Xenocyon is itself relevant to the history of Canis: first appearing in the late Pliocene, Xenocyon lycaonoides is probably the ancestor of the modern African hunting dog Lycaon pictus and the Asian dhole Cuon alpinus, forming a hypercarnivorous lineage specialised for collaborative hunting of large prey. Phylogenetic analyses of modern taxa have varied as to whether Lycaon and Cuon are the sister group of modern Canis, or whether they are in fact more closely related to the wolf group than are C. adustus or C. mesomelas, rendering Canis paraphyletic. Removal of the latter two species from Canis into separate genera as Schaeffia adusta and Lupulella mesomelas to preserve monophyly has been suggested, but almost universally ignored (as well as failing to resolve the status of the non-wolf-group fossil Canis species). Tedford et al. (2009) even nested the Xenocyon lineage within the wolf group itself, as sister to the Canis lupus-C. dirus group, but one might suspect the influence of convergences to large size and hypercarnivory. Prevosti (2010) placed Lycaon and Cuon in a more standard position just outside the wolf group, but did not consider as many fossil Canis species as Tedford et al.

Remains of Cynotherium sardous (plus some smaller mammal), from here.

The Xenocyon lineage was undoubtedly Eurasian in origin, but the primarily Eurasian X. lycaonoides did spread into northern North America, and a second species X. texanus was found in the Pleistocene of (surprisingly) Texas. The modern dhole Cuon alpinus was also present in North America in the latest Pleistocene, with remains of at least four individuals found in a cave in northeastern Mexico, as well as being found in Europe (Tedford et al. 2009). Also a member of the Xenocyon lineage was the Pleistocene Cynotherium sardous, found on the Mediterranean islands of Sardinia and Corsica (which were a single island when the Mediterranean sea level was lower). Though descended from hypercarnivorous ancestors, Cynotherium became adapted in its island habitat to hunting smaller prey (such as the Sardinian lagomorph Prolagus sardus). Though it retained the simplified dentition of a hypercarnivore, it became smaller and the skull became less reinforced, as befits an animal no longer wrestling down large ungulates (Lyras et al. 2006).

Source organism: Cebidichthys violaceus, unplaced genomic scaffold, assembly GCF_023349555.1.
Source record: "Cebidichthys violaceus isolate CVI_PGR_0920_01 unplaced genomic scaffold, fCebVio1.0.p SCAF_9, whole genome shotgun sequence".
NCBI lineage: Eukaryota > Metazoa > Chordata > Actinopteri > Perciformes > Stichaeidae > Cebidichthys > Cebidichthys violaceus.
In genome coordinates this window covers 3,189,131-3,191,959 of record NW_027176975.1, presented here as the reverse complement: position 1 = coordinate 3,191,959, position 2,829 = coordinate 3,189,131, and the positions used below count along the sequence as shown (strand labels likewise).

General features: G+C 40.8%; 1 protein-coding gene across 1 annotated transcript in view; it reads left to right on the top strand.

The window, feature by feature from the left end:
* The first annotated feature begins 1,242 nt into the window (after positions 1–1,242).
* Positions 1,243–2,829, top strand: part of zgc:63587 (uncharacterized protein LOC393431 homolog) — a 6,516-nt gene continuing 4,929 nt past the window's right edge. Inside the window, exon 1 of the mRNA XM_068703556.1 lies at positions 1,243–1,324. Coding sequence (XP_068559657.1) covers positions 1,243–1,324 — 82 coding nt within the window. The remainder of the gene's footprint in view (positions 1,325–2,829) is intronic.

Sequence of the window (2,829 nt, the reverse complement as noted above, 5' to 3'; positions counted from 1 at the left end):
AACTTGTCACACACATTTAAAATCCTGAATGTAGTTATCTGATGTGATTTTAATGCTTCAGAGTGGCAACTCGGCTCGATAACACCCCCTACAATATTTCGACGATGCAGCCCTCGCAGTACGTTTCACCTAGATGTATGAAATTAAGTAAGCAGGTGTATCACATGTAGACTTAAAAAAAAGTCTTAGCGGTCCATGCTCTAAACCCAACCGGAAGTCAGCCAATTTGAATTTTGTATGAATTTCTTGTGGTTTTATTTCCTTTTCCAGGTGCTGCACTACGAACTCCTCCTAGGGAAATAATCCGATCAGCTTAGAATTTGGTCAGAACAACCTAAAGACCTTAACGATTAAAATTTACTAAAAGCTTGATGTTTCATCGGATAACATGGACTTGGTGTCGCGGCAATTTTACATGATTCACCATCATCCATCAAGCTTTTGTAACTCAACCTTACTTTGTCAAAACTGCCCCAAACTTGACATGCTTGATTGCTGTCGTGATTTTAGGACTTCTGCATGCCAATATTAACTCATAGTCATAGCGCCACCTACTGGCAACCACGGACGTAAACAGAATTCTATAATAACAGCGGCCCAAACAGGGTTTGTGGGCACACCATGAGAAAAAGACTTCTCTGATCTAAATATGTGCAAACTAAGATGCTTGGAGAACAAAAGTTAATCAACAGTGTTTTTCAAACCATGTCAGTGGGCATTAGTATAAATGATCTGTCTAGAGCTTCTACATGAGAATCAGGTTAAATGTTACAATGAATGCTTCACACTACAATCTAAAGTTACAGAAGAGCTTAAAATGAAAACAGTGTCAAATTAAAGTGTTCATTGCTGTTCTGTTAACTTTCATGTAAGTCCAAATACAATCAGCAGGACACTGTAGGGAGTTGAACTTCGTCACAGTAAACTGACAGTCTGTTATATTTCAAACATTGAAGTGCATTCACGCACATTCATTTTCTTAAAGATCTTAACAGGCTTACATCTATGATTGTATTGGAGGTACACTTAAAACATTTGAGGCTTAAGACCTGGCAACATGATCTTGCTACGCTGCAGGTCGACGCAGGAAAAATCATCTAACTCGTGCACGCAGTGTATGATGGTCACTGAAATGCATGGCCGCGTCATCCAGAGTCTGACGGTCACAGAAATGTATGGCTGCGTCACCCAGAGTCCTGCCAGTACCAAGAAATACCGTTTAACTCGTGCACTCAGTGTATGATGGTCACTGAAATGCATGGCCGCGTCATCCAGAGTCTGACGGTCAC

Lyras, G. A., A. A. E. Van Der Geer, M. D. Dermitzakis & J. De Vos. 2006. Cynotherium sardous, an insular canid (Mammalia: Carnivora) from the Pleistocene of Sardinia (Italy), and its origin. Journal of Vertebrate Paleontology 26 (3): 735-745.

Prevosti, F. J. 2010. Phylogeny of the large extinct South American canids (Mammalia, Carnivora, Canidae) using a "total evidence" approach. Cladistics 26: 456-481.

Tedford, R. H., X. Wang & B. E. Taylor. 2009. Phylogenetic systematics of the North American fossil Caninae (Carnivora: Canidae). Bulletin of the American Museum of Natural History 325: 1-218.


  1. Ahh, gotta love fossil dogs!

    Can one tell if the coyote is member of the wolf group that never left North America or part of repeated colonizations of the continent?

    How far into the pleistocene did the north american 'jackals' survive to?

  2. It seems likely that the coyote is a colonist from Eurasia. Tedford et al.'s proposed phylogeny has been uploaded to Wikipedia; they derive the coyote from the Eurasian Canis edwardii, as the sister taxon to the golden jackal. Some authors proposed the North American C. lepophagus as the ancestor of the coyote but, as noted in the post, that seems to have been a more basal species. There were probably at least five colonisations of the New World: C. latrans, C. lupus, C. armbrusteri, Xenocyon and Cuon alpinus, though, considering the interfertility of dog species, this is probably oversimplifying matters a bit.

    The North American 'jackals' survived until quite recently (see the figure linked to above), certainly overlapping with the quite late dire wolf, though I don't know if they would have been around to see humans arrive in the Americas. Fossil remains of this group are apparently not very abundant.

  3. A few things I'd like to mention or ask in reaction to your great article: